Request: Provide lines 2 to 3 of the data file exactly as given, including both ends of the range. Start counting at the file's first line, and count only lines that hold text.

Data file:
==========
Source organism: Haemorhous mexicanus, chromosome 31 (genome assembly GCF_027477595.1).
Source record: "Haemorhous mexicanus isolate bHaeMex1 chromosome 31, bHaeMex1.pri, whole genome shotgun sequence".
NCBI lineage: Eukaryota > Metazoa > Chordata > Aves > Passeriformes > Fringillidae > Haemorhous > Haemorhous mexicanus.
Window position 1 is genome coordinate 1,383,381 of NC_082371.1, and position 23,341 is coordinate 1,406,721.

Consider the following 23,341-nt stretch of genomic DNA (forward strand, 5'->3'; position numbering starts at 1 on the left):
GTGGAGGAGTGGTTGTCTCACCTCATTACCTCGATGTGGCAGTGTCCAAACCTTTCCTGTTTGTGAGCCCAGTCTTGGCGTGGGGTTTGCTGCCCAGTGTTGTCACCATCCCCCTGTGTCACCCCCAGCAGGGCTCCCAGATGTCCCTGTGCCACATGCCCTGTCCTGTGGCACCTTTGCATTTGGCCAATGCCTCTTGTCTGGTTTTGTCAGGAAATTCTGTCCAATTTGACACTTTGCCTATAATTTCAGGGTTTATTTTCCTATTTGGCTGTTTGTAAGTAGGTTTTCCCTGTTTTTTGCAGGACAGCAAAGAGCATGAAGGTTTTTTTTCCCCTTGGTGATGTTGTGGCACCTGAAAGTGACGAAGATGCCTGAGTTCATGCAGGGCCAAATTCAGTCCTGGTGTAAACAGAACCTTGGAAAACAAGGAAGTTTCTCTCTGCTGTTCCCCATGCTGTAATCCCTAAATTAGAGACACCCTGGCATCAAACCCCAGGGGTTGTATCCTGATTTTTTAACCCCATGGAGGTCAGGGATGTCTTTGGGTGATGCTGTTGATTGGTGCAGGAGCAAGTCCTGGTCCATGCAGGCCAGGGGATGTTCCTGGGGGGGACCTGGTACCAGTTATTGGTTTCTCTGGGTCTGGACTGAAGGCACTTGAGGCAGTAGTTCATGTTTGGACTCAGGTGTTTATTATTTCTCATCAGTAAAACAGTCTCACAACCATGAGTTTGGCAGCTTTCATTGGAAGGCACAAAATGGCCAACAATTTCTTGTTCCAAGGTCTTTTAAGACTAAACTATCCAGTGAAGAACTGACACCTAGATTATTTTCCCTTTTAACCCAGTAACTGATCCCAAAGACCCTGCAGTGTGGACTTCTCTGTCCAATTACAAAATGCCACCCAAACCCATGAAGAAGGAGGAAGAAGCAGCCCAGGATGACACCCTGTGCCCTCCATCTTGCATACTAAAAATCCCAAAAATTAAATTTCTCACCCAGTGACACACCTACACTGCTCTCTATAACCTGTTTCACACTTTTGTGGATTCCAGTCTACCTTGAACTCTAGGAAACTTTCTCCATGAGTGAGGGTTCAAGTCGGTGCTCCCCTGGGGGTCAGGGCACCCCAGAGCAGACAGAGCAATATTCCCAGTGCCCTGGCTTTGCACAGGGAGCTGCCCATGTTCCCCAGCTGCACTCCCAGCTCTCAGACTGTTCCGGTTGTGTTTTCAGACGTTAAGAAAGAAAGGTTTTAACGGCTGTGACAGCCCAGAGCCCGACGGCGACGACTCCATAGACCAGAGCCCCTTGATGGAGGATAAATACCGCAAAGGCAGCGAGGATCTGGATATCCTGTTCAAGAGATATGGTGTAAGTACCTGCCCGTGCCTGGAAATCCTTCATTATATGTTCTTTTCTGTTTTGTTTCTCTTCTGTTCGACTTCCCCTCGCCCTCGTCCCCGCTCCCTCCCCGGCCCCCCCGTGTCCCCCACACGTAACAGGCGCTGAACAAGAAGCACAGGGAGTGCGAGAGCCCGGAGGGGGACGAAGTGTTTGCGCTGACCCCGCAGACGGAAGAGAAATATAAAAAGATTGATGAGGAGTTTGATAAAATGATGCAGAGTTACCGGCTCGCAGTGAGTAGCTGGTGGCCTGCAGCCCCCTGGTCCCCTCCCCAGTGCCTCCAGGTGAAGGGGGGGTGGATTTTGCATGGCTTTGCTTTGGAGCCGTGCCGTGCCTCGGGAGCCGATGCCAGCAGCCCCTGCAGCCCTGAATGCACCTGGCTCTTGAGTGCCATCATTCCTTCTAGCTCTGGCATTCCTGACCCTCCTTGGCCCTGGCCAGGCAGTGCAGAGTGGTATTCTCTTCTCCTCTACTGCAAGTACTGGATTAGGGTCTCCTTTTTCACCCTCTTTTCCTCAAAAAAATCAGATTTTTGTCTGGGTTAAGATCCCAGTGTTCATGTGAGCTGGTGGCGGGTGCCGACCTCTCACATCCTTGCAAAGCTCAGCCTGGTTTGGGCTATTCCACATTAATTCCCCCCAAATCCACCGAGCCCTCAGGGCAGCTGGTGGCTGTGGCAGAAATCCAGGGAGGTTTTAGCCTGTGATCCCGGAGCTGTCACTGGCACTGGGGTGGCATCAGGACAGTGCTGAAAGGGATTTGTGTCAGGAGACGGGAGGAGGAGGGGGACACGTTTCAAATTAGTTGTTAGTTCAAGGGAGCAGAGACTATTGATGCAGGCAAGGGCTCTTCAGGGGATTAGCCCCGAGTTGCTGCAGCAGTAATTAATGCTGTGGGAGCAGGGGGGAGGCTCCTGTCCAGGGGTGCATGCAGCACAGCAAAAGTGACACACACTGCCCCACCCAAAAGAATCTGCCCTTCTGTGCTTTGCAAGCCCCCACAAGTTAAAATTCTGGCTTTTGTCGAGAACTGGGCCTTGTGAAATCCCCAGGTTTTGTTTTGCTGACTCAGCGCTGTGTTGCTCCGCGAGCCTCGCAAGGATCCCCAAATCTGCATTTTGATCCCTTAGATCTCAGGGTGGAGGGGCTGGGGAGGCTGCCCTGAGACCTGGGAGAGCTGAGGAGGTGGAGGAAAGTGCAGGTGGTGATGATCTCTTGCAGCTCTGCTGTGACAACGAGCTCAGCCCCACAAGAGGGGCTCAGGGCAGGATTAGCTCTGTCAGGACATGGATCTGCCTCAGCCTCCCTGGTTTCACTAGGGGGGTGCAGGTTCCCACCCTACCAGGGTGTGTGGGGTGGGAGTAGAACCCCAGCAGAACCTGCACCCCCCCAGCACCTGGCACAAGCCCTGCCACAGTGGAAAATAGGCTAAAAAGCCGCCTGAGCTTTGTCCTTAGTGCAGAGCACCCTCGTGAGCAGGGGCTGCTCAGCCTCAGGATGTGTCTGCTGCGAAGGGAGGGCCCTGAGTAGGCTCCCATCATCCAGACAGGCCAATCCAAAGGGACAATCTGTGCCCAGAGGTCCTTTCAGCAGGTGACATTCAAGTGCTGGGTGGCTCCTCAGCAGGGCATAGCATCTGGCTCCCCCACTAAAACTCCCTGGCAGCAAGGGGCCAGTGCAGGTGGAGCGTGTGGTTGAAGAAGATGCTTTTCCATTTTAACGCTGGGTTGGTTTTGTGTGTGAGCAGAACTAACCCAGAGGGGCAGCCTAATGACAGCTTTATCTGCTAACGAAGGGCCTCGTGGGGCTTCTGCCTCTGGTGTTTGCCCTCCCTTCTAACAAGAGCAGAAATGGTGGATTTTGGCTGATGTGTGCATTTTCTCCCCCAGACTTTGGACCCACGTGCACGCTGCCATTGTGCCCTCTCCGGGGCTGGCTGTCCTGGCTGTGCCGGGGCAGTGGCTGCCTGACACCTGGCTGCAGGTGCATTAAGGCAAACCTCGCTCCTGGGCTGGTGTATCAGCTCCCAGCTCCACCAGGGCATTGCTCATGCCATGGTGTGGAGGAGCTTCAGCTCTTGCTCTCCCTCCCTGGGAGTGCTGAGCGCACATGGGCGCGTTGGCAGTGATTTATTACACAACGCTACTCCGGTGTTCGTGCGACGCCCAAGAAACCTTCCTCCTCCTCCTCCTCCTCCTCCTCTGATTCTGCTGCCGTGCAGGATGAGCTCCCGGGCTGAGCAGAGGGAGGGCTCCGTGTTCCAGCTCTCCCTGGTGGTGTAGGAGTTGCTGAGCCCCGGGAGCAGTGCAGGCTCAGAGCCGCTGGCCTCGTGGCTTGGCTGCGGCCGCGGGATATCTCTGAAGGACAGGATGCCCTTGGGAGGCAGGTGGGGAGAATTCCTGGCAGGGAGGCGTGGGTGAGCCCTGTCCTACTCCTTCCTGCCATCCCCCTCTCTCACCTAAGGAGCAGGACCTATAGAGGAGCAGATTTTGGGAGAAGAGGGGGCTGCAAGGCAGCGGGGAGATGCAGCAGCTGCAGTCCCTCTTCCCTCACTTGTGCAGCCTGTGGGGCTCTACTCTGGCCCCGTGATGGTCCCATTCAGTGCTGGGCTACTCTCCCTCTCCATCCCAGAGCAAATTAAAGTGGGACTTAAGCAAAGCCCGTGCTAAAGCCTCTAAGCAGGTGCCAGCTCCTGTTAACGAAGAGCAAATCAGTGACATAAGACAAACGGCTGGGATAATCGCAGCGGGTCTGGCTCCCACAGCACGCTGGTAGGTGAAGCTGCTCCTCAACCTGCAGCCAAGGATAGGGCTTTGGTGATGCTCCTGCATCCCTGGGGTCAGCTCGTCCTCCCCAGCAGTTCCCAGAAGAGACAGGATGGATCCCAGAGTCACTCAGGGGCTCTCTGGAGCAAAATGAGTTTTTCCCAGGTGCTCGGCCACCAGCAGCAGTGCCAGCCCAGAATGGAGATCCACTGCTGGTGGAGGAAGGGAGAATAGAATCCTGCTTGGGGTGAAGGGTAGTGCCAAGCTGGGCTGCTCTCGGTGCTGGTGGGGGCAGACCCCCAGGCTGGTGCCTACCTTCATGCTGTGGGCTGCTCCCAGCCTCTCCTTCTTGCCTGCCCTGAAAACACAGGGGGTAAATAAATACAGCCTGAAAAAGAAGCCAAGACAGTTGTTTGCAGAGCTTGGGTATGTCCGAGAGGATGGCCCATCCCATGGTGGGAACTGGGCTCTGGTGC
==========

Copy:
Source record: "Haemorhous mexicanus isolate bHaeMex1 chromosome 31, bHaeMex1.pri, whole genome shotgun sequence".
NCBI lineage: Eukaryota > Metazoa > Chordata > Aves > Passeriformes > Fringillidae > Haemorhous > Haemorhous mexicanus.